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Author(s):
Tzeidle N. Wasserman, Stephanie E. Mueller
Year Published:

Cataloging Information

Topic(s):
Fire Intensity / Burn Severity
Fire Return Intervals
Fire & Climate

NRFSN number: 25755
Record updated:

Background

Increases in fire activity and changes in fire regimes have been documented in recent decades across the western United States. Climate change is expected to continue to exacerbate impacts to forested ecosystems by increasing the frequency, size, and severity of wildfires across the western United States (US). Warming temperatures and shifting precipitation patterns are altering western landscapes and making them more susceptible to high-severity fire. Increases in large patches of high-severity fire can result in significant impacts to landscape processes and ecosystem function and changes to vegetation structure and composition. In this synthesis, we examine the predicted climatic influence on fire regimes and discuss the impacts on fire severity, vegetation dynamics, and the interactions between fire, vegetation, and climate. We describe predicted changes, impacts, and risks related to fire with climate change and discuss how management options may mitigate some impacts of predicted fire severity, and moderate some impacts to forests, carbon, and vegetation changes post fire.

Results

Climate change is increasing fire size, fire severity, and driving larger patches of high-severity fire. Many regions are predicted to experience an increase in fire severity where conditions are hotter and drier and changes in fire regimes are evident. Increased temperatures, drought conditions, fuels, and weather are important drivers of fire severity. Recent increases in fire severity are attributed to changes in climatic water deficit (CMD), vapor pressure deficit (VPD), evapotranspiration (ET), and fuels. Fire weather and vegetation species composition also influence fire severity. Future increases in fire severity are likely to impact forest resilience and increase the probability of forest type conversions in many ecosystems.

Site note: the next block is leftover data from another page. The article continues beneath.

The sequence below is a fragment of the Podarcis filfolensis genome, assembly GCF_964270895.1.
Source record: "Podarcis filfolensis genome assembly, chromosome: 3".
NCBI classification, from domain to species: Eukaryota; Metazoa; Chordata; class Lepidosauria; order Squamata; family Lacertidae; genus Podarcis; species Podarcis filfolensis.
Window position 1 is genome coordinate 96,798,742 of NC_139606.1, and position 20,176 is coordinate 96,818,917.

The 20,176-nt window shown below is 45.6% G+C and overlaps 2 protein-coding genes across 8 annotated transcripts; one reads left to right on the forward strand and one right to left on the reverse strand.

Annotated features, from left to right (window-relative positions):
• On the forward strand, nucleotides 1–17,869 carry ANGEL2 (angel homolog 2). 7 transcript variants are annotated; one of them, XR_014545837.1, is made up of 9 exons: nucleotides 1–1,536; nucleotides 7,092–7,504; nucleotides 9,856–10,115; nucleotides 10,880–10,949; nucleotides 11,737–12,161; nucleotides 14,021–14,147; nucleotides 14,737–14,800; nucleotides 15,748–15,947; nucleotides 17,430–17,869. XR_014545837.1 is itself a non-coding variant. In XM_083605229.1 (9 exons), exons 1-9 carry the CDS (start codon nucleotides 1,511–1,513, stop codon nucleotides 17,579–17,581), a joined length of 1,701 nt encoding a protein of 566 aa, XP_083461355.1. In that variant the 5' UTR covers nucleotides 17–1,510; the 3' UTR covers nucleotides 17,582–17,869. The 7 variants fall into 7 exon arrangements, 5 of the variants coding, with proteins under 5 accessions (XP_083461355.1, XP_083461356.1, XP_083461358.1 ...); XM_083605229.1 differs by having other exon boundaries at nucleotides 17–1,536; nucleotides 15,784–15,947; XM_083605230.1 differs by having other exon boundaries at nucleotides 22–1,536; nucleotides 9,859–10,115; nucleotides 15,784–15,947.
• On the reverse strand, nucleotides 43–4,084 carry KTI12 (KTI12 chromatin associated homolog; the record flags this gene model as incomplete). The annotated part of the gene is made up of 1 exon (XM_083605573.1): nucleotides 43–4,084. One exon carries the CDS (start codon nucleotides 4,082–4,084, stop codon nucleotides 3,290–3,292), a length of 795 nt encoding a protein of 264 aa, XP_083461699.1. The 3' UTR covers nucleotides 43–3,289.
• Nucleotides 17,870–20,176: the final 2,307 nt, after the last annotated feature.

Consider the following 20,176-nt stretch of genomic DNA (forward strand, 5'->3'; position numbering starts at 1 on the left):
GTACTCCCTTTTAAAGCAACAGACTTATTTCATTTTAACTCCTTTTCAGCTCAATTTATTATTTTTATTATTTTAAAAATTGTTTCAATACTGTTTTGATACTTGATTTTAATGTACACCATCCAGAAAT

Conclusions

Increasing warming and drying trends are likely to cause more frequent and severe disturbances in many forested ecosystems in the near future. Large patches of high-severity fire have lasting legacies on vegetation composition and structure, and impacts on tree regeneration. In some ecosystems and under certain fire-weather conditions, restoration and fuel treatments may reduce the area burned at high severity and reduce conversions from forest to non-forest conditions, increasing forest resistance and resilience to wildland fire. Thinning and prescribed fire treatments can be effective at reducing the potential for crown fire, reducing fuels, and promoting forest resilience.

Citation

Wasserman TN and Mueller SE. 2023. Climate influences on future fire severity: a synthesis of climate-fire interactions and impacts on fire regimes, high-severity fire, and forests in the western United States. Fire Ecology 19, Article number: 43 (2023).

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